This expansion is just one part of a much larger effort to unwind the administrative burdens that annoy and impoverish countless families and erode trust in the country’s institutions. A number of states are redoing their benefit applications using accessible-design principles, bills to slash red tape and simplify benefits administration are pending in Congress, and President Joe Biden is using executive orders to cut down on the “time tax” the government puts on low-income families. “There has been a lot more attention to this issue,” Pamela Herd, a sociologist at Georgetown University, told me. Biden’s executive orders, she noted, have been, “well, unprecedented seems strong, but nothing’s been done like that before.” Yet administrative kludge has been growing for decades.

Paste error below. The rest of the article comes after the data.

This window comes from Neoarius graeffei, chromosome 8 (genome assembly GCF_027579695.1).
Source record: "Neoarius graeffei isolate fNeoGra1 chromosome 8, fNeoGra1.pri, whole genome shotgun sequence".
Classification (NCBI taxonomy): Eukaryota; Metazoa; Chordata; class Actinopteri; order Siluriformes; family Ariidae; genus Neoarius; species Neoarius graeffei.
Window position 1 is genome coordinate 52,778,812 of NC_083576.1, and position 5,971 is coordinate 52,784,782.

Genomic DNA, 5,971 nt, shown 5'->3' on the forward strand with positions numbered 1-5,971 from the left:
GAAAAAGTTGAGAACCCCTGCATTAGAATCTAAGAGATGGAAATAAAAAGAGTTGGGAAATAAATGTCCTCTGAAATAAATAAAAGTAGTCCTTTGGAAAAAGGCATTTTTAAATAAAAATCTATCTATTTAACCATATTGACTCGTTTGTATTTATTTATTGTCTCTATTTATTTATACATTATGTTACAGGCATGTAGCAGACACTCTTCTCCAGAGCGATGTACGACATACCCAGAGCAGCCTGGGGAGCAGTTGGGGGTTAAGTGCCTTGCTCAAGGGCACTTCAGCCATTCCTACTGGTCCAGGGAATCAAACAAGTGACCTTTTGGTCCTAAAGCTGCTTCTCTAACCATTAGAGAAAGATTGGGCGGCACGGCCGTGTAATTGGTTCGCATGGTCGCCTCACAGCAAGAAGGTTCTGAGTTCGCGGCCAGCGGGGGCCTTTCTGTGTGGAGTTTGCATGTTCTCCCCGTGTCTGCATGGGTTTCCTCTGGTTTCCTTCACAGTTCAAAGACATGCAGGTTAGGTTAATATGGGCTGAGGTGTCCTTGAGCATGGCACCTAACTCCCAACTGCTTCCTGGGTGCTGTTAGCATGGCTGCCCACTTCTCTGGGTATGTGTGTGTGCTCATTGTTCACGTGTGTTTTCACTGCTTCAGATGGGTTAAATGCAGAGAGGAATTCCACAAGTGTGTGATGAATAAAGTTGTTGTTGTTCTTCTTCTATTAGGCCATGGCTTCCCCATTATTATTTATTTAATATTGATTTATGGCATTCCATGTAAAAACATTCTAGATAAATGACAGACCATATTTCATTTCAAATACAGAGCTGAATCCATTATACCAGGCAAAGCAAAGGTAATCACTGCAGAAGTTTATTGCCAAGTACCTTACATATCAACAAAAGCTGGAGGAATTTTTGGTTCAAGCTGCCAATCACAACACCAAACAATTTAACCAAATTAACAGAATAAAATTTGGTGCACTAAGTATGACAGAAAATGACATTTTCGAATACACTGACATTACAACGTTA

Louisiana, which is hardly an outlier, offers a good example of how big the problem is. An estimated one in four recipients of SNAP in the state “churns” off and on the program in a given year due to paperwork troubles. Families that endure the arduous application process wait, on average, 32 months to receive a housing voucher. Louisiana runs one of the smallest cash-welfare programs in the country, and closes 5 to 10 percent of cases a month for procedural errors or in order to punish a recipient for noncompliance. One in five eligible households misses out on the Earned Income Tax Credit, which is generally worth thousands of dollars, in many cases because the household does not file a tax return. In 2019, the state disenrolled 21,893 kids—kids!—from its public health-insurance program due to “failure to comply with procedures.” The result: more housing insecurity, more food insecurity, more poverty, and more hassle for Louisiana’s low-income families. This happens to low-income families in the other 49 states too.